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The DO | In Training | OMS Spotlight

How I survived the first 2 years of medical school

I had a plan when I started medical school: Eat, pray, love medicine.

I would wake up before sunrise. I would practice yoga, and with each yoga pose, I would review my anatomy and physiology studies. I would buy every book, read every page and attend every lecture. I would join a small weekly study group. I would study between classes, during meals, after meals. I would hang out in the anatomy lab, looking scientific and studious. When I watched TV, I’d watch educational medical videos. My reading time would be spent perusing academic journals. I would start a blog about my medical school experiences. I would volunteer at local health clinics, shadow clinicians during school breaks. I dreamed that I would dream about medicine.

Leslie Tamura, OMS III

“The first two years of a person’s medical education may be the most difficult.”
Tamura

Yes, I was delusional.

People told me that the hardest part about medical school was getting in. I soon realized that for me, the hardest part about medical school was doing well and being well.

Now, as a third-year medical student reflecting on my first years of school at the Midwestern University/Arizona College of Osteopathic Medicine in Glendale, I remember some of the mistakes I made, and some of the survival tactics my classmates and I learned.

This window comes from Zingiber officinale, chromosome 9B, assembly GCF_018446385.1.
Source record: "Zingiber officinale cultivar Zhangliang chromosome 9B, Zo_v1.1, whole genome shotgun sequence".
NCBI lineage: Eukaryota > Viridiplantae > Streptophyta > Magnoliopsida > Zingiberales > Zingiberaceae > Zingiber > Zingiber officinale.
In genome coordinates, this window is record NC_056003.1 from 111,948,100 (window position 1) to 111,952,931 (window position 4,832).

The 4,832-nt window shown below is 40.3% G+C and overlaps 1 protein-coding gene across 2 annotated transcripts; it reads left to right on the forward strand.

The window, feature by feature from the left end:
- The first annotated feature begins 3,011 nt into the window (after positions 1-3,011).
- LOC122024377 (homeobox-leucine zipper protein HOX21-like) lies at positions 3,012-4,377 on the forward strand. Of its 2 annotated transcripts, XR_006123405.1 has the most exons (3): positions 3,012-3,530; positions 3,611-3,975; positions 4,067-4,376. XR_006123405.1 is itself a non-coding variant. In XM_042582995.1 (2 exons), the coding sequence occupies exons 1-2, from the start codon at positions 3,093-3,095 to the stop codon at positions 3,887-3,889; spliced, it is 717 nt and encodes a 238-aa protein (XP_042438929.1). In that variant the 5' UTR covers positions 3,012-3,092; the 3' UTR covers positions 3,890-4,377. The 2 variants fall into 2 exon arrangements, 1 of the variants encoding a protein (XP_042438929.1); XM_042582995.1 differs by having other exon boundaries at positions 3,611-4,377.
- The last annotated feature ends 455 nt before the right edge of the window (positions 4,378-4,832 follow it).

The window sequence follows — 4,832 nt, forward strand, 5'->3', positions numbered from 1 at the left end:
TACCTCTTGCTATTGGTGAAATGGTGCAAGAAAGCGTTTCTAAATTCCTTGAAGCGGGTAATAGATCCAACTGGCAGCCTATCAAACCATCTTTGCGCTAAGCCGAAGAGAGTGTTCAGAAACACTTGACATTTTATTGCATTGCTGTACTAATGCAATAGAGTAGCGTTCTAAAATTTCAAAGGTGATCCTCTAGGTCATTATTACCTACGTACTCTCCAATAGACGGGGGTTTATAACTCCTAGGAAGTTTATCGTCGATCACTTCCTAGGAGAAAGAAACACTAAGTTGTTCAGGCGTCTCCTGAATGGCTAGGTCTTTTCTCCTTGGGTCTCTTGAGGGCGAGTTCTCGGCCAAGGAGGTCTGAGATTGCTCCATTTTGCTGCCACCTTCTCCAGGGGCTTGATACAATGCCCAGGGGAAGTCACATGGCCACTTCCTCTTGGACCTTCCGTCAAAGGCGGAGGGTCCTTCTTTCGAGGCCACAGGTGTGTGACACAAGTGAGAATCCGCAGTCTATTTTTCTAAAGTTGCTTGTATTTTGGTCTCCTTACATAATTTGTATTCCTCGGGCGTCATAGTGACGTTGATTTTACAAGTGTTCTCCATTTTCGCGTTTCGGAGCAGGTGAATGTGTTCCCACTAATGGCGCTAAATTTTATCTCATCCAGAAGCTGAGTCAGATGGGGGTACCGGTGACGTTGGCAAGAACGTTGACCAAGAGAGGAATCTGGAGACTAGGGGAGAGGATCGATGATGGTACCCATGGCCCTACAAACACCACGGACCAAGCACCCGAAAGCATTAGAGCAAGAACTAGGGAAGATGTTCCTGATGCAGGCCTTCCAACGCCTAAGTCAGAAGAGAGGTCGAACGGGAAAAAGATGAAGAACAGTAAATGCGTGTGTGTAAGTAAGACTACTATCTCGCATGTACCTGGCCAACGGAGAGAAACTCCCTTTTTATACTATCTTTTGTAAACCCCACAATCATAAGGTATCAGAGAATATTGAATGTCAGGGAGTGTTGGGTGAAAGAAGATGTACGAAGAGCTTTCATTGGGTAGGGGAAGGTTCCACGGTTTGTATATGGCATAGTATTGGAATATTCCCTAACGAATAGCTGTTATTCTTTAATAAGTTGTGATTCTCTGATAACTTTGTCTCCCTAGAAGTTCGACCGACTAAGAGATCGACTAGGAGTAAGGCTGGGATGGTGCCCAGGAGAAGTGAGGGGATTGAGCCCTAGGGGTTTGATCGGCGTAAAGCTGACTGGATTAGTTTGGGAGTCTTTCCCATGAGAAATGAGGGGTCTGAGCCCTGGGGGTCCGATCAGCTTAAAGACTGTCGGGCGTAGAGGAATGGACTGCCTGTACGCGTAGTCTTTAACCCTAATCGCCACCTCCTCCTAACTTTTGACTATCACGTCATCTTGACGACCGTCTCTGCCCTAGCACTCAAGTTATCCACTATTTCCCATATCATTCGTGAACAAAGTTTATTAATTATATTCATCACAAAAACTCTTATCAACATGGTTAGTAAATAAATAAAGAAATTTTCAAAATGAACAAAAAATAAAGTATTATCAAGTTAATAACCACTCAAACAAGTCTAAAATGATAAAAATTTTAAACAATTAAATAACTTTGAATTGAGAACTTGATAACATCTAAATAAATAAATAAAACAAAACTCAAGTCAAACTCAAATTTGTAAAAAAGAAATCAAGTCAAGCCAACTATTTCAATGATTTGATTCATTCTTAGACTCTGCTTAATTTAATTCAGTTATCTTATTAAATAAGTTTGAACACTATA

Study groups

In keeping with my initial first-year strategy, I joined a study group right away. We discussed a histology lecture during our first meeting, and I left the session thinking that group studying was the best way to learn. Soon thereafter, however, we went our separate ways.

The group became more of a social gathering than an academic roundtable. At times, I felt our competitive streaks would eventually break down our growing friendships. I returned to independent learning and found it worked better for me. While I missed “getting pimped”—squirming under pressure, answering rapid-fire questions from my classmates—I found I was less anxious and more productive when I studied on my own.

For others, however, study groups were the only way they learned. Students would take turns attending class, and they would later discuss the lectures as a group. This way, they approached the material with multiple perspectives.